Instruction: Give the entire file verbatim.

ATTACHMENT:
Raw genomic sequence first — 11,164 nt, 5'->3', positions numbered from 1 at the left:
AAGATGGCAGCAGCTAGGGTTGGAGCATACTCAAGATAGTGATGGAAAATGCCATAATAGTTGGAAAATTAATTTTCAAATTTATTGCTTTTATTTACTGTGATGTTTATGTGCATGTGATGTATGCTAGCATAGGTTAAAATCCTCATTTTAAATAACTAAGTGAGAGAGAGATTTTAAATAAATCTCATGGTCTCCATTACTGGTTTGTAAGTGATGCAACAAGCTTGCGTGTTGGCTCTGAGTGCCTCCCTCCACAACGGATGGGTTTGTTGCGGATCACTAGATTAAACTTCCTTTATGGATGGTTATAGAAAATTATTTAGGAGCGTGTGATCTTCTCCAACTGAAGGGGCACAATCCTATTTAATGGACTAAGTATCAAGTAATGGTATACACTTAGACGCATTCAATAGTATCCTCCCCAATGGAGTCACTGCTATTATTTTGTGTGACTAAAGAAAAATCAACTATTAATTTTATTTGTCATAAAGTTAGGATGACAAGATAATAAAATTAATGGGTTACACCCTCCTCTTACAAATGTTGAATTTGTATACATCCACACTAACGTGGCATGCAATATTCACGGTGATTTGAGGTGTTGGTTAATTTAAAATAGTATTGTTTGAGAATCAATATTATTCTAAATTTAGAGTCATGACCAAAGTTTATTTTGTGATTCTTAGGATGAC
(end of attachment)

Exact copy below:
Raw genomic sequence first — 11,164 nt, 5'->3', positions numbered from 1 at the left:
AAGATGGCAGCAGCTAGGGTTGGAGCATACTCAAGATAGTGATGGAAAATGCCATAATAGTTGGAAAATTAATTTTCAAATTTATTGCTTTTATTTACTGTGATGTTTATGTGCATGTGATGTATGCTAGCATAGGTTAAAATCCTCATTTTAAATAACTAAGTGAGAGAGAGATTTTAAATAAATCTCATGGTCTCCATTACTGGTTTGTAAGTGATGCAACAAGCTTGCGTGTTGGCTCTGAGTGCCTCCCTCCACAACGGATGGGTTTGTTGCGGATCACTAGATTAAACTTCCTTTATGGATGGTTATAGAAAATTATTTAGGAGCGTGTGATCTTCTCCAACTGAAGGGGCACAATCCTATTTAATGGACTAAGTATCAAGTAATGGTATACACTTAGACGCATTCAATAGTATCCTCCCCAATGGAGTCACTGCTATTATTTTGTGTGACTAAAGAAAAATCAACTATTAATTTTATTTGTCATAAAGTTAGGATGACAAGATAATAAAATTAATGGGTTACACCCTCCTCTTACAAATGTTGAATTTGTATACATCCACACTAACGTGGCATGCAATATTCACGGTGATTTGAGGTGTTGGTTAATTTAAAATAGTATTGTTTGAGAATCAATATTATTCTAAATTTAGAGTCATGACCAAAGTTTATTTTGTGATTCTTAGGATGAC